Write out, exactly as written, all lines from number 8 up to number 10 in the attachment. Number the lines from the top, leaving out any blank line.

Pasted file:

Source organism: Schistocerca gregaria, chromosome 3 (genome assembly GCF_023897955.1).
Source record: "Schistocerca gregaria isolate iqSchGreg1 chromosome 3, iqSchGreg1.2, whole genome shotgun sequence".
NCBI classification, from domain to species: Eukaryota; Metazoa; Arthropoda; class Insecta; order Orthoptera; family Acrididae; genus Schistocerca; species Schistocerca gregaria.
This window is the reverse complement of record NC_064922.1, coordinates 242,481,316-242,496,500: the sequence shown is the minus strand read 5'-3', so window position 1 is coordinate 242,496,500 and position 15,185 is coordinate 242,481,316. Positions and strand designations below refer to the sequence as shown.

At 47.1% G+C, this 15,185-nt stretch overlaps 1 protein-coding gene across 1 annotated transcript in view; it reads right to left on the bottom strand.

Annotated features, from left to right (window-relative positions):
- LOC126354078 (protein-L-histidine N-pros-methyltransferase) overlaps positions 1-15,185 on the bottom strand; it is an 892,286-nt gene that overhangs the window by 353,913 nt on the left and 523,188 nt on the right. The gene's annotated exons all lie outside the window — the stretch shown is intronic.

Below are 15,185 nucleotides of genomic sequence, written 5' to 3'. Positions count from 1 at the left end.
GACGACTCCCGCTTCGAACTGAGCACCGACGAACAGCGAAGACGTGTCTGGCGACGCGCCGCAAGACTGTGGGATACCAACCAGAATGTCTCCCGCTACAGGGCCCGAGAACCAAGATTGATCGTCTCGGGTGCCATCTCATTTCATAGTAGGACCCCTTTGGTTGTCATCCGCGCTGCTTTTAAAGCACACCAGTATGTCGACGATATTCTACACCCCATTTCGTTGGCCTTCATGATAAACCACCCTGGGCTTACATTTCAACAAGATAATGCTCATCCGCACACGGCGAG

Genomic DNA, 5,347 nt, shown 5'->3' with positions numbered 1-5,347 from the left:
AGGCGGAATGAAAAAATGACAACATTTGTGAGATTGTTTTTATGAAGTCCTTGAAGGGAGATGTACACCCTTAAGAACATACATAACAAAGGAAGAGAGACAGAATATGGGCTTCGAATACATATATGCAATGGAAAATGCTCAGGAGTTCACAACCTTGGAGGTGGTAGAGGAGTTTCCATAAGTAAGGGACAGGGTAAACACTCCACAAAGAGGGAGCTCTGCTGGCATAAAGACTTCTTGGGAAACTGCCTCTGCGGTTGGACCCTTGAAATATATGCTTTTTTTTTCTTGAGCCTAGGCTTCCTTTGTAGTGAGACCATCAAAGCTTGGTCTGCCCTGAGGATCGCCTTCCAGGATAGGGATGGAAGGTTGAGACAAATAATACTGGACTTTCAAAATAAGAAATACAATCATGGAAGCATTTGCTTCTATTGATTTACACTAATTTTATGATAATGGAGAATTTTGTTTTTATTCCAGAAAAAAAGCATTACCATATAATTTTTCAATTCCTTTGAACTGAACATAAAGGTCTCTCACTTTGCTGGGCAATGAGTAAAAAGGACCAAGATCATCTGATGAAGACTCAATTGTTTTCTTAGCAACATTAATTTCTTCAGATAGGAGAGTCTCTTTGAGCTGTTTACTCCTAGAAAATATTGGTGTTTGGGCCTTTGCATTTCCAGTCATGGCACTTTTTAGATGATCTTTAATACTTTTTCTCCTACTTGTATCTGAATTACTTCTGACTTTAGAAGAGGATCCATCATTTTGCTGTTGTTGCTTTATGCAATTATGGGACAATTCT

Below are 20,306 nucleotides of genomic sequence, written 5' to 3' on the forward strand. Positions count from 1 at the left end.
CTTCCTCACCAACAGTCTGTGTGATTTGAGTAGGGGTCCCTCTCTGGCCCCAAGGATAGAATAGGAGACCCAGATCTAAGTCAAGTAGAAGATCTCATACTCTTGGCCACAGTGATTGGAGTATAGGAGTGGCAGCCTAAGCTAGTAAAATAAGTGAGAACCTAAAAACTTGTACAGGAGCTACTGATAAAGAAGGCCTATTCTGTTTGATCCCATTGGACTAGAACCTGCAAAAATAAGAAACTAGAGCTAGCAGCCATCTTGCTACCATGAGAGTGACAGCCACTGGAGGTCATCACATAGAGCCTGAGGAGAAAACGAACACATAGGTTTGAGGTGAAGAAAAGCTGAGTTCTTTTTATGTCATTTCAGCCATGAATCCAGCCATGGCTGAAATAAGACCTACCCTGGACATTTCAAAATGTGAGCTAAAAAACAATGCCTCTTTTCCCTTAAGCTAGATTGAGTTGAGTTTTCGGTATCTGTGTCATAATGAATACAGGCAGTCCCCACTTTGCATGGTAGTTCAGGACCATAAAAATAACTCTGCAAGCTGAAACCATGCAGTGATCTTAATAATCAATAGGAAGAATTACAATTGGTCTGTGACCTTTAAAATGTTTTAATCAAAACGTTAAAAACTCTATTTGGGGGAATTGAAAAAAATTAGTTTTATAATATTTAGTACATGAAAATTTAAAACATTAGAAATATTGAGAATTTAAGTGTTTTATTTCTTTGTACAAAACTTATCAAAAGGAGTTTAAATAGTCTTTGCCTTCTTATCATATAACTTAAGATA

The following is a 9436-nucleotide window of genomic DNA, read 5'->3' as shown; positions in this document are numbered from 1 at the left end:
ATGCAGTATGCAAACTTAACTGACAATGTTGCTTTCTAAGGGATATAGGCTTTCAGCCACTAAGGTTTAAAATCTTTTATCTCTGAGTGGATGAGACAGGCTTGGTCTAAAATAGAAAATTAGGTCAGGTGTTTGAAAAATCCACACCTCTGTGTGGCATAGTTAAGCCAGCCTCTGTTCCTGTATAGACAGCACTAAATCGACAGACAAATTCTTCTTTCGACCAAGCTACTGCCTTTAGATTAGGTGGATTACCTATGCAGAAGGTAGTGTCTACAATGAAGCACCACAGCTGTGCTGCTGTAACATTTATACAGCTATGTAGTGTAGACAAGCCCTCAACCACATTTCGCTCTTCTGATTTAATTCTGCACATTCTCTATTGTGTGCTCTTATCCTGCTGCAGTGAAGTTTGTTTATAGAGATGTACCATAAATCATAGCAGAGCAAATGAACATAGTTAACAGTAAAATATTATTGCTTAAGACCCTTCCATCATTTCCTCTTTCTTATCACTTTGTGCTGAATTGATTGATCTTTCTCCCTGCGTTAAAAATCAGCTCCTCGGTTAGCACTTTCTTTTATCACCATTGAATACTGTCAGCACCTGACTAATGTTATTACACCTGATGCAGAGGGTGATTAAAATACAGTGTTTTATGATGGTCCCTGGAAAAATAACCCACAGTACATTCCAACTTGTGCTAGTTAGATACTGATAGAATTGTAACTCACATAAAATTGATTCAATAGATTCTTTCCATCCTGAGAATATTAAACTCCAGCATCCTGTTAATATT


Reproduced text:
Below are 15,185 nucleotides of genomic sequence, written 5' to 3'. Positions count from 1 at the left end.
GACGACTCCCGCTTCGAACTGAGCACCGACGAACAGCGAAGACGTGTCTGGCGACGCGCCGCAAGACTGTGGGATACCAACCAGAATGTCTCCCGCTACAGGGCCCGAGAACCAAGATTGATCGTCTCGGGTGCCATCTCATTTCATAGTAGGACCCCTTTGGTTGTCATCCGCGCTGCTTTTAAAGCACACCAGTATGTCGACGATATTCTACACCCCATTTCGTTGGCCTTCATGATAAACCACCCTGGGCTTACATTTCAACAAGATAATGCTCATCCGCACACGGCGAG

Genomic DNA, 5,347 nt, shown 5'->3' with positions numbered 1-5,347 from the left: